Early-developmental stress, repeatability, and canalization in a suite of physiological and behavioral traits in female zebra finches.
journal contributionposted on 01.10.2014, 00:00 authored by Vincent Careau, William Buttemer, Kate BuchananKate Buchanan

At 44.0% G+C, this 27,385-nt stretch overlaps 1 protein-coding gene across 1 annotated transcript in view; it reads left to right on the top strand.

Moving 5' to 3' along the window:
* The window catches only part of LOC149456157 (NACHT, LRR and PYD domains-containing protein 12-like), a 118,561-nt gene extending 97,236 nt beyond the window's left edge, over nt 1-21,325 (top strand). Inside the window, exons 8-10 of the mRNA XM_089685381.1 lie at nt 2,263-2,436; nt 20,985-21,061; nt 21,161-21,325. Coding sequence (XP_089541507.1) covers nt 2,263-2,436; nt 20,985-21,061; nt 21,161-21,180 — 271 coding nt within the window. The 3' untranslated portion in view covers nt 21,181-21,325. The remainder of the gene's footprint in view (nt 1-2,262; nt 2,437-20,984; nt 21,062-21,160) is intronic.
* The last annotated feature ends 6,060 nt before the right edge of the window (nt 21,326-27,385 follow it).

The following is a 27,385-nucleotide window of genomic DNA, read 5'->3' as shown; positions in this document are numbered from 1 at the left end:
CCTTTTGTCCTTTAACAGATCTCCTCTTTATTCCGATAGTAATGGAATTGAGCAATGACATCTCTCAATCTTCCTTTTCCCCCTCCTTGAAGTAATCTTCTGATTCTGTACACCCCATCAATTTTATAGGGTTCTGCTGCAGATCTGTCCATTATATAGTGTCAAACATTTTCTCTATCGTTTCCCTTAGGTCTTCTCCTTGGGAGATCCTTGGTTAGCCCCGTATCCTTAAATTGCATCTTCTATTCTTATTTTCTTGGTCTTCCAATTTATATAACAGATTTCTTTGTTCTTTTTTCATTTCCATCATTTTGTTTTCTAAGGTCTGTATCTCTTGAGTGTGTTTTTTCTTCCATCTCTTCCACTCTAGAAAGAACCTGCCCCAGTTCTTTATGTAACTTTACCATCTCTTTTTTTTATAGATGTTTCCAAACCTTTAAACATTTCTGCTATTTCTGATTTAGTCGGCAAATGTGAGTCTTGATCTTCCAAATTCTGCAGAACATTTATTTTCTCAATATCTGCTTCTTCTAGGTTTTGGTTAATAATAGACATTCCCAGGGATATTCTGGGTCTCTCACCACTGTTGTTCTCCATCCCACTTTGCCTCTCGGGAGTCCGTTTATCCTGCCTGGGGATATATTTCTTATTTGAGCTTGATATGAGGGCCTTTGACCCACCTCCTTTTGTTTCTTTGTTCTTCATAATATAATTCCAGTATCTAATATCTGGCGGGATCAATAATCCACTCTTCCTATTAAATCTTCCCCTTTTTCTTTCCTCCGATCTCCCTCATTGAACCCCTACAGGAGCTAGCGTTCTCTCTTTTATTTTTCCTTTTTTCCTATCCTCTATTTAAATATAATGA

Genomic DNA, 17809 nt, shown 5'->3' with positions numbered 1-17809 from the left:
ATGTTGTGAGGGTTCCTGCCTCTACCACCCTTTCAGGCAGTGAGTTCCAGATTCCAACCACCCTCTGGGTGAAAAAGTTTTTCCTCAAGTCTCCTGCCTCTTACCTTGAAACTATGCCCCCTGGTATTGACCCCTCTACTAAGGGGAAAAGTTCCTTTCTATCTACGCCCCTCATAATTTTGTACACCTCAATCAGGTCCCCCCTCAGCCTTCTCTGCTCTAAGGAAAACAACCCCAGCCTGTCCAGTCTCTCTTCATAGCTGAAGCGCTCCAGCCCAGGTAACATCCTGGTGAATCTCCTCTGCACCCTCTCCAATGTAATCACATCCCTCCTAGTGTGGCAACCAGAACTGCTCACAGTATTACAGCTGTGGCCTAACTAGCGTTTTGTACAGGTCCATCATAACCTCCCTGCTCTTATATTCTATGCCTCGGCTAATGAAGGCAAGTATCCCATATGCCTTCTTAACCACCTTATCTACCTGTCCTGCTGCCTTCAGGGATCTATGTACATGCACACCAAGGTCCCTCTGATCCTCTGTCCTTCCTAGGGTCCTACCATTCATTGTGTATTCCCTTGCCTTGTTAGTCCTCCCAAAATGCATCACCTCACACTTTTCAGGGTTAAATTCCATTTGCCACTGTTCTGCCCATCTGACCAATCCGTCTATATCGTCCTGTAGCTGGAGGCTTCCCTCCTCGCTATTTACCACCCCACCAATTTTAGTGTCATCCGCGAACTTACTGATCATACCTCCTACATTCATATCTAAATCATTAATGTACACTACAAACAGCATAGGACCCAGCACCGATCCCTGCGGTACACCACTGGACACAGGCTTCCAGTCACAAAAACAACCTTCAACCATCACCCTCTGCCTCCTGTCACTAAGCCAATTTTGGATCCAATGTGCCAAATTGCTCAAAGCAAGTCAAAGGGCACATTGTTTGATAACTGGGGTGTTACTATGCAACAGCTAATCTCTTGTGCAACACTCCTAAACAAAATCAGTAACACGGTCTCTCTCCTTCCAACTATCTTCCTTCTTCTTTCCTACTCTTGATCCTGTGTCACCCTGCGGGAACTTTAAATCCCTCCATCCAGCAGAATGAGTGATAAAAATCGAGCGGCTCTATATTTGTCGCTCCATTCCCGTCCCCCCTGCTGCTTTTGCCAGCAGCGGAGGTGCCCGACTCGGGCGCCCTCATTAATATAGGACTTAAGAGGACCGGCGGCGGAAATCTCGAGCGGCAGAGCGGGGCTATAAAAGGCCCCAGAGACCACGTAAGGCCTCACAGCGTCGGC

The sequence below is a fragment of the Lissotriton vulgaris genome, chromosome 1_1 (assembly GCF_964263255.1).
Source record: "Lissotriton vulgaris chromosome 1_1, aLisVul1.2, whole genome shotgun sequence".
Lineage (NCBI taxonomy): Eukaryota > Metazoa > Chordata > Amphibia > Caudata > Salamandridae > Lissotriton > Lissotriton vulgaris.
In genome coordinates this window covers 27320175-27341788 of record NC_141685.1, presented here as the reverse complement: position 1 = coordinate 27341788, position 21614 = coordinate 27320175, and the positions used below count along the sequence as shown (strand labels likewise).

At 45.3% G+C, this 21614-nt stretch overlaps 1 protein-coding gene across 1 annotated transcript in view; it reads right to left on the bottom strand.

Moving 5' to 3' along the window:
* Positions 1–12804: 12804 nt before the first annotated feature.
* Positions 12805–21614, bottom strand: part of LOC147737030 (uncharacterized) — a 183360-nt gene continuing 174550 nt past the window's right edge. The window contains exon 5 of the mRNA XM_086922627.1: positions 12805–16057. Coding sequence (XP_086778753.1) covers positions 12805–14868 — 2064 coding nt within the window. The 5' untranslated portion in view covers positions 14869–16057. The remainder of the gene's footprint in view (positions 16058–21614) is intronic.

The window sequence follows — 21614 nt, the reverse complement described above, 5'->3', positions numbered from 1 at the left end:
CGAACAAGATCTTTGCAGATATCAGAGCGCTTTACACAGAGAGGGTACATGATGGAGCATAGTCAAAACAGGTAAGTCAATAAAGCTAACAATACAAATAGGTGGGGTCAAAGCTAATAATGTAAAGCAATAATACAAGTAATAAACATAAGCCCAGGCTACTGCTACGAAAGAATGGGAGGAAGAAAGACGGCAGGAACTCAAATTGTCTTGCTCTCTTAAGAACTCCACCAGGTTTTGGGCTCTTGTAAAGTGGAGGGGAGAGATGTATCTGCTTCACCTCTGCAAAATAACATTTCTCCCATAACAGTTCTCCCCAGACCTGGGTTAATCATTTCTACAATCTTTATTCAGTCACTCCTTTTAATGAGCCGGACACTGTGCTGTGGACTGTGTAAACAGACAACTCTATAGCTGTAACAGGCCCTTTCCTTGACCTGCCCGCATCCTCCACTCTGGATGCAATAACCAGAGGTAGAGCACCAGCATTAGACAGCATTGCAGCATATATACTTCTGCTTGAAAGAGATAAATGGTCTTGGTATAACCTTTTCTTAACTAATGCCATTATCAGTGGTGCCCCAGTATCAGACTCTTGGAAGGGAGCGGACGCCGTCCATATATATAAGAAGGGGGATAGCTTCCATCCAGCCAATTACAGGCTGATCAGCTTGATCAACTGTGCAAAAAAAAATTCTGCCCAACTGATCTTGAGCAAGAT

Adaptive developmental plasticity allows individuals experiencing poor environmental conditions in early life to adjust their life-history strategy in order to prioritize short-term fitness benefits and maximize reproductive output in challenging environments. Much research has been conducted to test whether such adoption of a "faster" life-history strategy is accompanied by concordant changes in behavior and physiology, with mixed results. As research in this field has focused on comparison of mean-level responses of treatment groups, few studies include repeated measures of response variables and the effect that developmental stress may have on repeatability per se. We investigated how early-developmental stress affects the mean expression of (and repeatability in) a variety of behavioral and physiological traits in female zebra finches. We predicted that: (1) individuals subjected to nutritional restriction in the nestling phase would have higher feeding and activity rates, with associated increases in hematocrit and basal metabolic rates (BMRs), (2) nutritional restriction in early life would alter adults' stress-induced corticosterone level, and (3) developmental stress would, respectively, influence the amount of among-individual and within-individual variation in behavioral and physiological traits, hence affecting the repeatability of these traits. In comparison to control females, stressed females did not differ in activity rate or stress-induced corticosterone level, but they did have higher levels of feeding, hematocrit, and BMR. Among-individual variance and repeatability were generally higher in stressed females than in controls. Finally, we found that developmental dietary restriction significantly reduced the amount of within-individual variance both in activity rate in the novel environment and in stress-induced corticosterone level. Our results not only confirm previous findings on the effect of early-developmental stress on BMR, but also extend its effect to feeding rate and hematocrit, suggesting that developmental plasticity in these traits is ontogenetically linked. Early-developmental stress may disable particular genetic canalizing processes, which would release cryptic genetic variation and explain why repeatability and among-individual variance were generally higher in the stressed groups than in controls. For activity rate in the novel environment and with stress-induced corticosterone level, however, early-developmental stress significantly reduced within-individual variance, which may be a consequence of increased canalization of these traits at the micro-environmental level.